According to Valentine Ball, a pioneer geologist working with the Geological Survey of India, an accomplished ornithologist, wrote the most detailed portrait on Sanichar in his book Jungle Life in India (1880) and said Sanichar was the only known wolf-boy who survived into adulthood and died due to tuberculosis in 1895. Despite more than 20 years at the orphanage, nobody could get him to speak, but they did manage to train him to wear clothes and eat cooked food. Two cases were reported elsewhere, one from Shahjahpur (1858) attested by two different military officers and another at 1860-1861.
The most talked about was the case in 1972, when Shamdeo, a four year old boy, was discovered in the forests. He had dark nails, sharp teeth and fingernails that looked like hoods. The boy had severely matted hair and tough calluses on his elbows, knees. The boy enjoyed hunting chickens and bonded with dogs fast. He never learned to speak and did some sign languages and was admitted to Mother Teresa’s Home for the Destitute and Dying and died in 1985. The boy was found in the forest Musafirkhana, 20 miles from Sultanpur. One may wonder, why almost always boys, aged between eight and 12 years of age and not a single case of wolf-man, that was reported.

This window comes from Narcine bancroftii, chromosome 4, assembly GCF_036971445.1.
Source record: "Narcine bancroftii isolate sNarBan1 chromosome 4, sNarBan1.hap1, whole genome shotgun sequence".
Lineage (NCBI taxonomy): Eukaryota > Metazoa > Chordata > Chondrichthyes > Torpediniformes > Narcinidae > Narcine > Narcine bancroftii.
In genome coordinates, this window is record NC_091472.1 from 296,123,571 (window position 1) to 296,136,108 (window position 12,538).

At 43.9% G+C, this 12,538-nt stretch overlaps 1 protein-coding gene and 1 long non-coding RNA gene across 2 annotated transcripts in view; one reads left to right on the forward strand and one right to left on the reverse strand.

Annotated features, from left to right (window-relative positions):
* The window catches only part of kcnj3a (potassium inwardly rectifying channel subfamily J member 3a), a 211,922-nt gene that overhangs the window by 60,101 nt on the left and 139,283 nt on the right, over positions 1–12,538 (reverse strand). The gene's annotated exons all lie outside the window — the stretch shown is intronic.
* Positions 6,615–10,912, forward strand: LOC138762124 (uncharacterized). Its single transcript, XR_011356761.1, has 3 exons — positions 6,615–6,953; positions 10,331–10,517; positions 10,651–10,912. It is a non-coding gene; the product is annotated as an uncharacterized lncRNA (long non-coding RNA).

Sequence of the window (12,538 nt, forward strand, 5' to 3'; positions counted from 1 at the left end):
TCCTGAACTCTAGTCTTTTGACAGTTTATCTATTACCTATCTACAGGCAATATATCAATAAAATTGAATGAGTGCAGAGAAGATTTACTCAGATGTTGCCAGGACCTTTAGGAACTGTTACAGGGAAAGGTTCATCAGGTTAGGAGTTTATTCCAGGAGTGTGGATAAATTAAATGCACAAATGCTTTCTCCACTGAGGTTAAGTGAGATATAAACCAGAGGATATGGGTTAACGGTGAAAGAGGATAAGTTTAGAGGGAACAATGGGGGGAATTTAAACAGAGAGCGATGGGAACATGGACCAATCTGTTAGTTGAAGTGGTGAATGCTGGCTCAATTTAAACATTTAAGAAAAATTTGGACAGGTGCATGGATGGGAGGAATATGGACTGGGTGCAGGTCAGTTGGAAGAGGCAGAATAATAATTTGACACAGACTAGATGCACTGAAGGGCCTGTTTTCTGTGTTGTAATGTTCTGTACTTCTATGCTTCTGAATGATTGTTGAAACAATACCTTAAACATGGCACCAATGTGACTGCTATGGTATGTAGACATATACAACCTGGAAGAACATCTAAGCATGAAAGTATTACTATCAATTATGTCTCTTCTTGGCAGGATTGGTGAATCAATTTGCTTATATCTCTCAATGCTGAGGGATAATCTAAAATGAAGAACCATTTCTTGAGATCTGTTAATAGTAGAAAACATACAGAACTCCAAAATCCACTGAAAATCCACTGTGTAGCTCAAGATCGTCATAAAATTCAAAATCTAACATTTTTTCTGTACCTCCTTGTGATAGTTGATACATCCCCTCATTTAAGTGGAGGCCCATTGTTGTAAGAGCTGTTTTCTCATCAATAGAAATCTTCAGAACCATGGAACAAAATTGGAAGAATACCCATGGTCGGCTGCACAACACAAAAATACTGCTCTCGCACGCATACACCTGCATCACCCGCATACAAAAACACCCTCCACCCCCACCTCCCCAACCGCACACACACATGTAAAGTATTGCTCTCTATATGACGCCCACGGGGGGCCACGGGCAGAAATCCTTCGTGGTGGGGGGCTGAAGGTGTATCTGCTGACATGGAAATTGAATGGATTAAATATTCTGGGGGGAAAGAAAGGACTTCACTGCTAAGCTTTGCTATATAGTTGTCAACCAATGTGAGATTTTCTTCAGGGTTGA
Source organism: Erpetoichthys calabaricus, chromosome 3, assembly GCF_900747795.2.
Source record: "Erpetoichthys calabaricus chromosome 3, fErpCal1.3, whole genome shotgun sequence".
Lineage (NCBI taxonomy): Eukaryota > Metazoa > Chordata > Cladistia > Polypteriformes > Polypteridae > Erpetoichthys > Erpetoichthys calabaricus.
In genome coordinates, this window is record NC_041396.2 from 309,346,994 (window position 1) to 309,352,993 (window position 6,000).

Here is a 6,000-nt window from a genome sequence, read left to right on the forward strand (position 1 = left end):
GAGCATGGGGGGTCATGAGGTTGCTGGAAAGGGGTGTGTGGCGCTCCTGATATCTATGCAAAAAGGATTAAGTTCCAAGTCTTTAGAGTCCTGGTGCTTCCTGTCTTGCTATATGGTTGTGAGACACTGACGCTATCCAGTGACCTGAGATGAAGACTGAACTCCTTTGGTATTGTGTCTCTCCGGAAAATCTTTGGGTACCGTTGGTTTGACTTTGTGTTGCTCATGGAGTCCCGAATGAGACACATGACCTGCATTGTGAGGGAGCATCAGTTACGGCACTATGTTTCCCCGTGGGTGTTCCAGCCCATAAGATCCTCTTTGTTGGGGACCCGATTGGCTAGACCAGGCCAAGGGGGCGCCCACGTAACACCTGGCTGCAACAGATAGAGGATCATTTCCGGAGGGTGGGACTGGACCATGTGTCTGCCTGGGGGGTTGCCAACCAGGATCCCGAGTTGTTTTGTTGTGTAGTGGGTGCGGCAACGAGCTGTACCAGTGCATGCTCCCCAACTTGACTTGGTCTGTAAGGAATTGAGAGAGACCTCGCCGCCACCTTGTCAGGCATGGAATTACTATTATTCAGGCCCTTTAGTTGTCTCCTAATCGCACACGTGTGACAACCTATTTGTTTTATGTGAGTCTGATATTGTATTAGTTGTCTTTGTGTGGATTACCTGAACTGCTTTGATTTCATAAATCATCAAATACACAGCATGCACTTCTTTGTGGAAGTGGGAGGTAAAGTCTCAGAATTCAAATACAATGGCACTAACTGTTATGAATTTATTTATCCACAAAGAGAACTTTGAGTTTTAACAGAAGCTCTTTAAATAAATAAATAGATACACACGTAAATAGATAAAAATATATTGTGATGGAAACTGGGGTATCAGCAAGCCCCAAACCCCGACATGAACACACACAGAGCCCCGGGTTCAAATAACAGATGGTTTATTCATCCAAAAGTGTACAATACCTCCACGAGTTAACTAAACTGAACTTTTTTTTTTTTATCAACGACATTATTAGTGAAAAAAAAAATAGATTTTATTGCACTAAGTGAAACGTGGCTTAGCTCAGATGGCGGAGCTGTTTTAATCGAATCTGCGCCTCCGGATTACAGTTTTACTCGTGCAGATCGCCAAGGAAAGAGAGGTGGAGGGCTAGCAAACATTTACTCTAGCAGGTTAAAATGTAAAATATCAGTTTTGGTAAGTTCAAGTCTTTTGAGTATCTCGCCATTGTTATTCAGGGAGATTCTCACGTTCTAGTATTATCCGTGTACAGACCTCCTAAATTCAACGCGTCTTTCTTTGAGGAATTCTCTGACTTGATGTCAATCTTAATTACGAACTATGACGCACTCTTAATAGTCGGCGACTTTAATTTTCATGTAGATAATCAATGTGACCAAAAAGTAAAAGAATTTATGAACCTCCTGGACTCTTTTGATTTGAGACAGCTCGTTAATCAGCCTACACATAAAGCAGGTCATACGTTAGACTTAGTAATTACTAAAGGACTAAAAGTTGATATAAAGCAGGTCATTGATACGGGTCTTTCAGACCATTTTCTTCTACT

Saleeman offers an explanation. He says that after some time, the boys either die from living exclusively on animal food, before they attain the age of manhood or are destroyed by the wolves themselves, or other beasts of prey in the jungles, from whom they are unable to escape. Over the centuries, many stories of feral children have been told, fortunately virtually all of them have later been revealed as hoax. Feral children–if they ever existed– are relics of the past. Yet, the stories remain with us. Part of the reason, feral children have long captured the public’s imagination is that they symbolise humanity’s ambiguous relationships with other animals.”